European Statement: 

  • Patient Safety and Quality Assurance 


Teimori Kaveh

What was done?: 

Nurses, doctors and pharmacists were provided with accessible and evidence-based information on IV drug compatibility in order to improve drug therapy, working environment and patient safety.

Why was it done?: 

Hospitalised patients often need multiple IV drugs simultaneously which are commonly mixed in-line before entering the bloodstream. Physicochemically incompatible drugs cause reduced efficacy, clogged catheters and drug precipitation, which can be harmful or even fatal. The risks add uncertainty to the stressful working environment for clinical practitioners. According to a local 2012 survey 68% (n=44) of Sahlgrenska University Hospital (SUH) intensive care unit (ICU) nurses had co-administered drugs uncertain of their compatibility. Hospital pharmacists were hence asked for guidance to optimise compatibility and patient safety.

How was it done?: 

Drug compatibility data was collected by hospital pharmacists who assessed its applicability to Swedish conditions. The results were documented in charts and procedure documents. A project for creating a database was initiated in collaboration with the IT organisation in Västra Götaland Region (VGR). A survey was designed to evaluate how the SUH’s ICU nurses experienced the database. Collaboration with nurses, doctors and clinical pharmacists helped to improve the quality of the database.

What has been achieved?: 

Drug compatibility lectures were given to nurses, doctors and pharmacists on a continuous basis. Procedure documents were implemented in eight clinics. A peer-reviewed workflow was established. The database contains over 2,500 assessed drug combinations. Over 700 nurses, doctors and pharmacists from 11 counties plus Norway and Denmark have requested access to the database. Clinics avoid drug mixing by choosing multi-lumen catheters with greater capacity. The 2016 survey showed that 88% (n=86) of SUH’s ICU nurses had co-administered drugs uncertain of their compatibility. The database affected their decisions in 93% (n=45) of the cases, 85% (n=34) found information easier and 88% (n=34) felt more certain when making decisions. A new pharmacist role – IV Compatibility Manager – was introduced and implemented in VGR. In 2016, this work received the national annual award Guldpillret (‘The Golden Pill’).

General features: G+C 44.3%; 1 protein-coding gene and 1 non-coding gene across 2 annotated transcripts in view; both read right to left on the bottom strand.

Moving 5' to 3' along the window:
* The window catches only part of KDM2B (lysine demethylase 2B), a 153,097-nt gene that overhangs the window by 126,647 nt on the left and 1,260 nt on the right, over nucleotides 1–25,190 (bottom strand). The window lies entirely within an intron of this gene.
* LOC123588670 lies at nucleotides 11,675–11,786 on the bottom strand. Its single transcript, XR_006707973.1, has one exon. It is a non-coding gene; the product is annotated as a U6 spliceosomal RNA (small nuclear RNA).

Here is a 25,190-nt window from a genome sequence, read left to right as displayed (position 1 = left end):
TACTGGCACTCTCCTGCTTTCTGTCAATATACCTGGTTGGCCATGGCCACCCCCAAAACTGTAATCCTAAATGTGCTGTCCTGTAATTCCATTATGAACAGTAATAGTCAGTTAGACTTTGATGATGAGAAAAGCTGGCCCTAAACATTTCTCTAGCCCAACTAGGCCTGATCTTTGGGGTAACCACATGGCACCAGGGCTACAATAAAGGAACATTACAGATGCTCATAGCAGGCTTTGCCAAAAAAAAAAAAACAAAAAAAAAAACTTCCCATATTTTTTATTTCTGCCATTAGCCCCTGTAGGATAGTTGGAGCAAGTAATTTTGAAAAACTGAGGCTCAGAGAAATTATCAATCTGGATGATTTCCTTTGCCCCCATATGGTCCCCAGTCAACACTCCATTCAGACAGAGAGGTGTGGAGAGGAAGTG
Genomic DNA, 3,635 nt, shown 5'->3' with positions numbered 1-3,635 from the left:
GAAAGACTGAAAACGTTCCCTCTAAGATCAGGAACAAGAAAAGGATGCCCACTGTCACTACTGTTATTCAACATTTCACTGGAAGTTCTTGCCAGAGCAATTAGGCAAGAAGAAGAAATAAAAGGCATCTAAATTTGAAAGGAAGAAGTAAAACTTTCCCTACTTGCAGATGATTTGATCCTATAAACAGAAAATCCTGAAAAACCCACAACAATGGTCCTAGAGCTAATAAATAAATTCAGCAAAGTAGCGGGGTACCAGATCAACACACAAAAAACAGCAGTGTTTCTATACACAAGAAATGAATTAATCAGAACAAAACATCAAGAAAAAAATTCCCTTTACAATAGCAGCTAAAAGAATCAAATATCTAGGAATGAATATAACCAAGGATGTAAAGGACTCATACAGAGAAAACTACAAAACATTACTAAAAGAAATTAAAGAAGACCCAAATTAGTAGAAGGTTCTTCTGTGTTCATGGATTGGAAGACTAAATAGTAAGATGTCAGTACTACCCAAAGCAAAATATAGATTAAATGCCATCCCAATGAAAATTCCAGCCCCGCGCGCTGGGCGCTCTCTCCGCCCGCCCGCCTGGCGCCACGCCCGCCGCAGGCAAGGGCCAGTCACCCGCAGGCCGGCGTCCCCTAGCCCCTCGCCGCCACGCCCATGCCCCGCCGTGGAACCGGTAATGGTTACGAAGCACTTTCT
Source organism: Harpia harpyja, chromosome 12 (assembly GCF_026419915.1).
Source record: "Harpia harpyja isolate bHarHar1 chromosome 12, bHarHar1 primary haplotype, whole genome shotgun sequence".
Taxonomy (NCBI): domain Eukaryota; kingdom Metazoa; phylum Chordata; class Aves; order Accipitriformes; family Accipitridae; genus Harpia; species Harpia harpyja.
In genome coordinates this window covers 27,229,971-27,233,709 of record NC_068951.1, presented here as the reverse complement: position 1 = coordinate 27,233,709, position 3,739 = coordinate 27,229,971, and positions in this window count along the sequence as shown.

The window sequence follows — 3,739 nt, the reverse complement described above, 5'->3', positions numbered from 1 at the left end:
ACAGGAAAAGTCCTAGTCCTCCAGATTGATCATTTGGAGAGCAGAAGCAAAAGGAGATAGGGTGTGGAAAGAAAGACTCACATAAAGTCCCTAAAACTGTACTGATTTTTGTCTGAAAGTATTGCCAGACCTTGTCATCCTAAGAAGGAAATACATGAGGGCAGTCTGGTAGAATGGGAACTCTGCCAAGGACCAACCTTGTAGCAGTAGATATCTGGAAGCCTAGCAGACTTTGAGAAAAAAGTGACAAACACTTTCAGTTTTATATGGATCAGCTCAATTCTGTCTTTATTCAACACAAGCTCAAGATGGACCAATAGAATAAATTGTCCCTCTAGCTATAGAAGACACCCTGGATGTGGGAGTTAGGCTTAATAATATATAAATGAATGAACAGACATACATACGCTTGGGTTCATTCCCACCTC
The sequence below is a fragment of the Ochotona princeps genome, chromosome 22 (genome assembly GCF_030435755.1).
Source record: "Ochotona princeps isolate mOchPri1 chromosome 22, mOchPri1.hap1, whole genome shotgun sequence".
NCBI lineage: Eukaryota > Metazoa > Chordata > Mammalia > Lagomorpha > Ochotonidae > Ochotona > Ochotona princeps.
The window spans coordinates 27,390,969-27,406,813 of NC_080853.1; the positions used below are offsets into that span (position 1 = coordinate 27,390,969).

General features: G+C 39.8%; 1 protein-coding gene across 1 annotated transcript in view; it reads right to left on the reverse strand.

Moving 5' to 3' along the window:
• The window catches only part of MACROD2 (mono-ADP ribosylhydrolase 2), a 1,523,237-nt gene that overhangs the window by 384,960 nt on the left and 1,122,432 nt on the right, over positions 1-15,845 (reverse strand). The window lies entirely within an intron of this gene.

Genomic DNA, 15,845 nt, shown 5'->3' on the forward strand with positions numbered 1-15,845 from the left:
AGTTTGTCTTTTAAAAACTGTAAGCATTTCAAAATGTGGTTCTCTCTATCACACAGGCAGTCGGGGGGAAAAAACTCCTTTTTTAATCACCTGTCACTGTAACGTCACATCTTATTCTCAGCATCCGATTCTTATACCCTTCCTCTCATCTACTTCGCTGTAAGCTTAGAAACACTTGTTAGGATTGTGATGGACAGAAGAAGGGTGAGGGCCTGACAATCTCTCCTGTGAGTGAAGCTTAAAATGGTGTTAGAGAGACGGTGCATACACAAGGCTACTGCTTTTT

What next?: 

In the next years, the database will become nationally available and integrated into electronic journal systems. Compatibility issues may then be identified when prescribing, further improving patient safety.




Hospital Pharmacy profession
Healthcare Professionals - Doctors
Healthcare Professionals - Nurses
Others Healthcare Professionals
Hospital Managers
Hospital Pharmacists


Statement 5.1
Statement 5.2
Statement 5.3
Statement 5.4
Statement 5.5
Statement 5.6
Statement 5.7
Statement 5.8
Statement 5.9
Statement 5.10
Statement 5.11

Evidence status: